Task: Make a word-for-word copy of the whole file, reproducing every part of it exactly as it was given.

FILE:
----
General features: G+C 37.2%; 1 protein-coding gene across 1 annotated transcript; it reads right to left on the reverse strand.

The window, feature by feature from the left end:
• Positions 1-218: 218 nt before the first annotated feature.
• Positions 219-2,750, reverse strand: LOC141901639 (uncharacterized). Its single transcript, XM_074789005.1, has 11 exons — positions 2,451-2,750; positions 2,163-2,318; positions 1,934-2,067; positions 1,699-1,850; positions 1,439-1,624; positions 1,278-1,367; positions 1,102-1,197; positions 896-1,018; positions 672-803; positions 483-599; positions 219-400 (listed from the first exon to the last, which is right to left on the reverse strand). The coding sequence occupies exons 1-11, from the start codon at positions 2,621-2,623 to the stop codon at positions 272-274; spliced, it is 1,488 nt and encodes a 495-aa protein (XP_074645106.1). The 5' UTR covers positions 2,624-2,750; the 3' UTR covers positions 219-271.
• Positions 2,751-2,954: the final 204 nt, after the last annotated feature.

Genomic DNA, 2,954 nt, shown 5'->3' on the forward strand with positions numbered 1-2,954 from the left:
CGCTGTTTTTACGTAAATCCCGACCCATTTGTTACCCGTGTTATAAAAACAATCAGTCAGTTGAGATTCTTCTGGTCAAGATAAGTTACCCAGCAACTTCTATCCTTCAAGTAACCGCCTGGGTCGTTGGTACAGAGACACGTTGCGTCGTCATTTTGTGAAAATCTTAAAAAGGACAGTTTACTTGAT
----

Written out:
General features: G+C 37.2%; 1 protein-coding gene across 1 annotated transcript; it reads right to left on the reverse strand.

The window, feature by feature from the left end:
• Positions 1-218: 218 nt before the first annotated feature.
• Positions 219-2,750, reverse strand: LOC141901639 (uncharacterized). Its single transcript, XM_074789005.1, has 11 exons — positions 2,451-2,750; positions 2,163-2,318; positions 1,934-2,067; positions 1,699-1,850; positions 1,439-1,624; positions 1,278-1,367; positions 1,102-1,197; positions 896-1,018; positions 672-803; positions 483-599; positions 219-400 (listed from the first exon to the last, which is right to left on the reverse strand). The coding sequence occupies exons 1-11, from the start codon at positions 2,621-2,623 to the stop codon at positions 272-274; spliced, it is 1,488 nt and encodes a 495-aa protein (XP_074645106.1). The 5' UTR covers positions 2,624-2,750; the 3' UTR covers positions 219-271.
• Positions 2,751-2,954: the final 204 nt, after the last annotated feature.

Genomic DNA, 2,954 nt, shown 5'->3' on the forward strand with positions numbered 1-2,954 from the left:
CGCTGTTTTTACGTAAATCCCGACCCATTTGTTACCCGTGTTATAAAAACAATCAGTCAGTTGAGATTCTTCTGGTCAAGATAAGTTACCCAGCAACTTCTATCCTTCAAGTAACCGCCTGGGTCGTTGGTACAGAGACACGTTGCGTCGTCATTTTGTGAAAATCTTAAAAAGGACAGTTTACTTGAT